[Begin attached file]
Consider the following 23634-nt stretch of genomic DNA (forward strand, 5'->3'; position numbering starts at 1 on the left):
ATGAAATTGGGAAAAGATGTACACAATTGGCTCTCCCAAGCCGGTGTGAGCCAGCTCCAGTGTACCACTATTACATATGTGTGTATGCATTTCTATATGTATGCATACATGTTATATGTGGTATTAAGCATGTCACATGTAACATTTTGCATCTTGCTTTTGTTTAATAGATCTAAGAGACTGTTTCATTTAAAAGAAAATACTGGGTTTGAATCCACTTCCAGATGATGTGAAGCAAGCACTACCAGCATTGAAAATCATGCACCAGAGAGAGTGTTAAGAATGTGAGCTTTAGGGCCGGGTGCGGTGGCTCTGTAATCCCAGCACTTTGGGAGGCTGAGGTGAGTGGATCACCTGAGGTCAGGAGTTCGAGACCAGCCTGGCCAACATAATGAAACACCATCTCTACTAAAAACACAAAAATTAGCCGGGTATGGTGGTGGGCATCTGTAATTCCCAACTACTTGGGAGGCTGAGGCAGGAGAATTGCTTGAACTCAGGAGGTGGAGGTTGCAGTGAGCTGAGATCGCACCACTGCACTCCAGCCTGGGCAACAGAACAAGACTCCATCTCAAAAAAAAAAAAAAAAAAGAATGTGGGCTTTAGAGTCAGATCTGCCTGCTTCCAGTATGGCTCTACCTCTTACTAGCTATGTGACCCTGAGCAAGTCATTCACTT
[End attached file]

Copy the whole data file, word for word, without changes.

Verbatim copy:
Consider the following 23634-nt stretch of genomic DNA (forward strand, 5'->3'; position numbering starts at 1 on the left):
ATGAAATTGGGAAAAGATGTACACAATTGGCTCTCCCAAGCCGGTGTGAGCCAGCTCCAGTGTACCACTATTACATATGTGTGTATGCATTTCTATATGTATGCATACATGTTATATGTGGTATTAAGCATGTCACATGTAACATTTTGCATCTTGCTTTTGTTTAATAGATCTAAGAGACTGTTTCATTTAAAAGAAAATACTGGGTTTGAATCCACTTCCAGATGATGTGAAGCAAGCACTACCAGCATTGAAAATCATGCACCAGAGAGAGTGTTAAGAATGTGAGCTTTAGGGCCGGGTGCGGTGGCTCTGTAATCCCAGCACTTTGGGAGGCTGAGGTGAGTGGATCACCTGAGGTCAGGAGTTCGAGACCAGCCTGGCCAACATAATGAAACACCATCTCTACTAAAAACACAAAAATTAGCCGGGTATGGTGGTGGGCATCTGTAATTCCCAACTACTTGGGAGGCTGAGGCAGGAGAATTGCTTGAACTCAGGAGGTGGAGGTTGCAGTGAGCTGAGATCGCACCACTGCACTCCAGCCTGGGCAACAGAACAAGACTCCATCTCAAAAAAAAAAAAAAAAAAGAATGTGGGCTTTAGAGTCAGATCTGCCTGCTTCCAGTATGGCTCTACCTCTTACTAGCTATGTGACCCTGAGCAAGTCATTCACTT